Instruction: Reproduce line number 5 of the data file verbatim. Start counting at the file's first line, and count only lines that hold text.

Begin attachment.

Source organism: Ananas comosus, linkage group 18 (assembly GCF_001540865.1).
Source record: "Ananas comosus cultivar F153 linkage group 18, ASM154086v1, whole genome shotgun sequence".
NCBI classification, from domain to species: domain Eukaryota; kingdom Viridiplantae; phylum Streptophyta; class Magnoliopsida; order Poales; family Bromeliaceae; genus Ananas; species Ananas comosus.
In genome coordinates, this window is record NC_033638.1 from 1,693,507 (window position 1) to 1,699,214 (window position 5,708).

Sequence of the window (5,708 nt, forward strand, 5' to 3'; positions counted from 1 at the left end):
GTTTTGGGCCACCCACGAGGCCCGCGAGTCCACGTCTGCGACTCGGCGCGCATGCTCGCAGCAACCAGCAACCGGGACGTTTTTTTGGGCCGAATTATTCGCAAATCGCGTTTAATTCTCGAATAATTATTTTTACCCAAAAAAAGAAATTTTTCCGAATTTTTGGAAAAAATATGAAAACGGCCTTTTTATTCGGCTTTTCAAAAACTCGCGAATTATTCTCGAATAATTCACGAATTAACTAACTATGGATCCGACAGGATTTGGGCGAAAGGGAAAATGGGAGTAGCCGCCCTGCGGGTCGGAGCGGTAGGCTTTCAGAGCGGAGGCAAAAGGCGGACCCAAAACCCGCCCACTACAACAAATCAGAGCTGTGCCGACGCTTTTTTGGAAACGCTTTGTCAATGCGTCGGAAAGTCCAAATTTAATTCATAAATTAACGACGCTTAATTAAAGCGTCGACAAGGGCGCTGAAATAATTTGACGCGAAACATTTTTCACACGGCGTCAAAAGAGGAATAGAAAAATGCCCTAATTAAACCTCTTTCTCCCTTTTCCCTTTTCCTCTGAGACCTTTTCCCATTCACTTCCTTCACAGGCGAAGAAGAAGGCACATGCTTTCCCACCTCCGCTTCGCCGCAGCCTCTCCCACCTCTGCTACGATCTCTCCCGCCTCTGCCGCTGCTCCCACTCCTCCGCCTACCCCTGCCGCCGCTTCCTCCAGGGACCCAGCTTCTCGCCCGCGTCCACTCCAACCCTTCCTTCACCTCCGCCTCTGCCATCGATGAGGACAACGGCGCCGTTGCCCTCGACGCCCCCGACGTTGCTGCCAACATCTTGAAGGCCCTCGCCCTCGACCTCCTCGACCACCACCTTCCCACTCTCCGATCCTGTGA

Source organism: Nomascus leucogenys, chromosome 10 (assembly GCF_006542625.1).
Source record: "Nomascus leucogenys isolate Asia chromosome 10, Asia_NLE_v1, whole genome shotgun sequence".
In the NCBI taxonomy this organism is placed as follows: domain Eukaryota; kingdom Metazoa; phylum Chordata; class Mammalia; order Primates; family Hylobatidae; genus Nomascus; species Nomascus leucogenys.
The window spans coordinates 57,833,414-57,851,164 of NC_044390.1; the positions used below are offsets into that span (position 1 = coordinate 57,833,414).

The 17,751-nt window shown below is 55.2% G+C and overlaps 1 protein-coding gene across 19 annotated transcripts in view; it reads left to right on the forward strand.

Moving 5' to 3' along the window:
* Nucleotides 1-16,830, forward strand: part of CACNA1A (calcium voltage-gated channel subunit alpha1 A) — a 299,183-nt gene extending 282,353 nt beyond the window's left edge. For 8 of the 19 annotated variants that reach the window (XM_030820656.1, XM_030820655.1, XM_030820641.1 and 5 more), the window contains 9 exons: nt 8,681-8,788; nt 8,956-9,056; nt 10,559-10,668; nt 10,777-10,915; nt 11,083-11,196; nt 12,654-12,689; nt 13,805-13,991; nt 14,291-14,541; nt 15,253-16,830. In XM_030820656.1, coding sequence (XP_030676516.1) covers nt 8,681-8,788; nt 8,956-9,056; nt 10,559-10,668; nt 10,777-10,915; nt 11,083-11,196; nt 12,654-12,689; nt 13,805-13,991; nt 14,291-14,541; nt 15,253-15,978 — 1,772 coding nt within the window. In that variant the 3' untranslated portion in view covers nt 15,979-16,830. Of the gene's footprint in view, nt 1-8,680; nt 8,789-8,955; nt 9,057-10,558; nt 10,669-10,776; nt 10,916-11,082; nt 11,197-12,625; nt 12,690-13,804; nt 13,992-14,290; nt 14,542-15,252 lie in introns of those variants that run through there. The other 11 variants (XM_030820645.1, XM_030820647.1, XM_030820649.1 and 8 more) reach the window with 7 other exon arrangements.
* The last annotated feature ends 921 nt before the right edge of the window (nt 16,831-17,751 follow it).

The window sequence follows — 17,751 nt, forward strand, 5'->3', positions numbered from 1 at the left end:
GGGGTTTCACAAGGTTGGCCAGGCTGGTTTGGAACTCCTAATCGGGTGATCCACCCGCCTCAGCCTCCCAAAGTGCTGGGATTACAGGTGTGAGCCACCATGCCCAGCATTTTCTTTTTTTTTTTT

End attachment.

Sequence of the window (5,708 nt, forward strand, 5' to 3'; positions counted from 1 at the left end):